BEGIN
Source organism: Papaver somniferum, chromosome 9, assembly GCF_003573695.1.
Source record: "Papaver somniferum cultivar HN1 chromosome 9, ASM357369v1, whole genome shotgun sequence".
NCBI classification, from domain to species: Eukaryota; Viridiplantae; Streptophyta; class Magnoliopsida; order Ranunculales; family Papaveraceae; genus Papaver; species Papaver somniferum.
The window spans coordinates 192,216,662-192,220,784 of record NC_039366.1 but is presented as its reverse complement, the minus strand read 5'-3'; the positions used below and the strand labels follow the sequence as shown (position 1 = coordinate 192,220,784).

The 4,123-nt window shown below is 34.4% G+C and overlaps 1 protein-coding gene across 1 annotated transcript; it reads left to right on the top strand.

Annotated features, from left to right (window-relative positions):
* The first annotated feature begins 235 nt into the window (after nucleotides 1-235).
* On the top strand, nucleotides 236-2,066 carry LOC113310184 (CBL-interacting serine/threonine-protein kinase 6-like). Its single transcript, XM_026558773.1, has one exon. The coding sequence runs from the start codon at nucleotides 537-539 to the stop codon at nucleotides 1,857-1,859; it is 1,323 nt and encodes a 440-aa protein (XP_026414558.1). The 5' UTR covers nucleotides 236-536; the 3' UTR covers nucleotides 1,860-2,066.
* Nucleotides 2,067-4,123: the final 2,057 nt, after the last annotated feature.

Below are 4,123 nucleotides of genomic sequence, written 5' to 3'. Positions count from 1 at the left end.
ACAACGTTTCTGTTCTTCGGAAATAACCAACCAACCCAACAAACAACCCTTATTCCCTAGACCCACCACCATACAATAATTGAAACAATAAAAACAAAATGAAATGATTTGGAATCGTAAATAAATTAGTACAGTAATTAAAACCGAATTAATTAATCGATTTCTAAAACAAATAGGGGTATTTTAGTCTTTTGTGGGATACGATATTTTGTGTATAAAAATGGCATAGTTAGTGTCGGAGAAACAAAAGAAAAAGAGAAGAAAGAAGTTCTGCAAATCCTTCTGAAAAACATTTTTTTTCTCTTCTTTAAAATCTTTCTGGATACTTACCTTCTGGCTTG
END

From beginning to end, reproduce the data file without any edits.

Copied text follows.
Source organism: Papaver somniferum, chromosome 9, assembly GCF_003573695.1.
Source record: "Papaver somniferum cultivar HN1 chromosome 9, ASM357369v1, whole genome shotgun sequence".
NCBI classification, from domain to species: Eukaryota; Viridiplantae; Streptophyta; class Magnoliopsida; order Ranunculales; family Papaveraceae; genus Papaver; species Papaver somniferum.
The window spans coordinates 192,216,662-192,220,784 of record NC_039366.1 but is presented as its reverse complement, the minus strand read 5'-3'; the positions used below and the strand labels follow the sequence as shown (position 1 = coordinate 192,220,784).

The 4,123-nt window shown below is 34.4% G+C and overlaps 1 protein-coding gene across 1 annotated transcript; it reads left to right on the top strand.

Annotated features, from left to right (window-relative positions):
* The first annotated feature begins 235 nt into the window (after nucleotides 1-235).
* On the top strand, nucleotides 236-2,066 carry LOC113310184 (CBL-interacting serine/threonine-protein kinase 6-like). Its single transcript, XM_026558773.1, has one exon. The coding sequence runs from the start codon at nucleotides 537-539 to the stop codon at nucleotides 1,857-1,859; it is 1,323 nt and encodes a 440-aa protein (XP_026414558.1). The 5' UTR covers nucleotides 236-536; the 3' UTR covers nucleotides 1,860-2,066.
* Nucleotides 2,067-4,123: the final 2,057 nt, after the last annotated feature.

Below are 4,123 nucleotides of genomic sequence, written 5' to 3'. Positions count from 1 at the left end.
ACAACGTTTCTGTTCTTCGGAAATAACCAACCAACCCAACAAACAACCCTTATTCCCTAGACCCACCACCATACAATAATTGAAACAATAAAAACAAAATGAAATGATTTGGAATCGTAAATAAATTAGTACAGTAATTAAAACCGAATTAATTAATCGATTTCTAAAACAAATAGGGGTATTTTAGTCTTTTGTGGGATACGATATTTTGTGTATAAAAATGGCATAGTTAGTGTCGGAGAAACAAAAGAAAAAGAGAAGAAAGAAGTTCTGCAAATCCTTCTGAAAAACATTTTTTTTCTCTTCTTTAAAATCTTTCTGGATACTTACCTTCTGGCTTG